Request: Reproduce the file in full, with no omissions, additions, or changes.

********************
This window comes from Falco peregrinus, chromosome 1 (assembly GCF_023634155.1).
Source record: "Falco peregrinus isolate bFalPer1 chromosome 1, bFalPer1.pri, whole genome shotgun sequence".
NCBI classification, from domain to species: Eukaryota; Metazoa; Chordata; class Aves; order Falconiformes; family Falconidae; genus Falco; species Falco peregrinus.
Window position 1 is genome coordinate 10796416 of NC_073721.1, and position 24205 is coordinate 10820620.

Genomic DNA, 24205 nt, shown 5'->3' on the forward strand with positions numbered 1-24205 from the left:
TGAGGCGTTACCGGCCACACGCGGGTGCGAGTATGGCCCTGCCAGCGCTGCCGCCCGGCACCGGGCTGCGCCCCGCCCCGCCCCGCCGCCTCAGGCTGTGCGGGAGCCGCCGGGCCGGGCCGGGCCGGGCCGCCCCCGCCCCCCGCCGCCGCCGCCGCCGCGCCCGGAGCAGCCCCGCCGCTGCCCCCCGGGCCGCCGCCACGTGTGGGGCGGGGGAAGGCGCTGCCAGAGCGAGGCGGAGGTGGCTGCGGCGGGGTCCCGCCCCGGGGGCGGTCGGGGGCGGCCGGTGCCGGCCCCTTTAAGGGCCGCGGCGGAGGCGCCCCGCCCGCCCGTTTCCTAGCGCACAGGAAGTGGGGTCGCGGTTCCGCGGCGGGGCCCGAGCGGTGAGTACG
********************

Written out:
This window comes from Falco peregrinus, chromosome 1 (assembly GCF_023634155.1).
Source record: "Falco peregrinus isolate bFalPer1 chromosome 1, bFalPer1.pri, whole genome shotgun sequence".
NCBI classification, from domain to species: Eukaryota; Metazoa; Chordata; class Aves; order Falconiformes; family Falconidae; genus Falco; species Falco peregrinus.
Window position 1 is genome coordinate 10796416 of NC_073721.1, and position 24205 is coordinate 10820620.

Genomic DNA, 24205 nt, shown 5'->3' on the forward strand with positions numbered 1-24205 from the left:
TGAGGCGTTACCGGCCACACGCGGGTGCGAGTATGGCCCTGCCAGCGCTGCCGCCCGGCACCGGGCTGCGCCCCGCCCCGCCCCGCCGCCTCAGGCTGTGCGGGAGCCGCCGGGCCGGGCCGGGCCGGGCCGCCCCCGCCCCCCGCCGCCGCCGCCGCCGCGCCCGGAGCAGCCCCGCCGCTGCCCCCCGGGCCGCCGCCACGTGTGGGGCGGGGGAAGGCGCTGCCAGAGCGAGGCGGAGGTGGCTGCGGCGGGGTCCCGCCCCGGGGGCGGTCGGGGGCGGCCGGTGCCGGCCCCTTTAAGGGCCGCGGCGGAGGCGCCCCGCCCGCCCGTTTCCTAGCGCACAGGAAGTGGGGTCGCGGTTCCGCGGCGGGGCCCGAGCGGTGAGTACG